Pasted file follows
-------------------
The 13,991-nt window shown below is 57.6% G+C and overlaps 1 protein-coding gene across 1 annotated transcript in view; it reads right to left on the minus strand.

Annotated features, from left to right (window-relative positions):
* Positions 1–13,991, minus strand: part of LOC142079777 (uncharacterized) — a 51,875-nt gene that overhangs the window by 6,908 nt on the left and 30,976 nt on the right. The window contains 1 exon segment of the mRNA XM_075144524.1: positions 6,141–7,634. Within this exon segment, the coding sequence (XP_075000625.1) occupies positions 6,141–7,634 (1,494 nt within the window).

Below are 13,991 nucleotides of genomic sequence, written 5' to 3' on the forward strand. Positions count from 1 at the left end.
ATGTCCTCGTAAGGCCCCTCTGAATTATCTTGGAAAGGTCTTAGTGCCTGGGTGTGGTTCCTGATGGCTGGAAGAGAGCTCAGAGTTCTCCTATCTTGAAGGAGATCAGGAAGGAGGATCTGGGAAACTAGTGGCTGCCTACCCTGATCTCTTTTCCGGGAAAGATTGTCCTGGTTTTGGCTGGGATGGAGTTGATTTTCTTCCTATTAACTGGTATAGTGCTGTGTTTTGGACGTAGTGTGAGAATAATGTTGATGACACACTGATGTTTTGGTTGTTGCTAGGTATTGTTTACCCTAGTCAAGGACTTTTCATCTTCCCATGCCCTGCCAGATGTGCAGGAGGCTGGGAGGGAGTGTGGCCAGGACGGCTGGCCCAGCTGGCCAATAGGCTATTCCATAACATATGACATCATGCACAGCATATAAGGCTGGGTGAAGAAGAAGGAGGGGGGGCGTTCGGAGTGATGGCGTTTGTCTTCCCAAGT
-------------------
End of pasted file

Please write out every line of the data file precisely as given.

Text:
The 13,991-nt window shown below is 57.6% G+C and overlaps 1 protein-coding gene across 1 annotated transcript in view; it reads right to left on the minus strand.

Annotated features, from left to right (window-relative positions):
* Positions 1–13,991, minus strand: part of LOC142079777 (uncharacterized) — a 51,875-nt gene that overhangs the window by 6,908 nt on the left and 30,976 nt on the right. The window contains 1 exon segment of the mRNA XM_075144524.1: positions 6,141–7,634. Within this exon segment, the coding sequence (XP_075000625.1) occupies positions 6,141–7,634 (1,494 nt within the window).

Below are 13,991 nucleotides of genomic sequence, written 5' to 3' on the forward strand. Positions count from 1 at the left end.
ATGTCCTCGTAAGGCCCCTCTGAATTATCTTGGAAAGGTCTTAGTGCCTGGGTGTGGTTCCTGATGGCTGGAAGAGAGCTCAGAGTTCTCCTATCTTGAAGGAGATCAGGAAGGAGGATCTGGGAAACTAGTGGCTGCCTACCCTGATCTCTTTTCCGGGAAAGATTGTCCTGGTTTTGGCTGGGATGGAGTTGATTTTCTTCCTATTAACTGGTATAGTGCTGTGTTTTGGACGTAGTGTGAGAATAATGTTGATGACACACTGATGTTTTGGTTGTTGCTAGGTATTGTTTACCCTAGTCAAGGACTTTTCATCTTCCCATGCCCTGCCAGATGTGCAGGAGGCTGGGAGGGAGTGTGGCCAGGACGGCTGGCCCAGCTGGCCAATAGGCTATTCCATAACATATGACATCATGCACAGCATATAAGGCTGGGTGAAGAAGAAGGAGGGGGGGCGTTCGGAGTGATGGCGTTTGTCTTCCCAAGT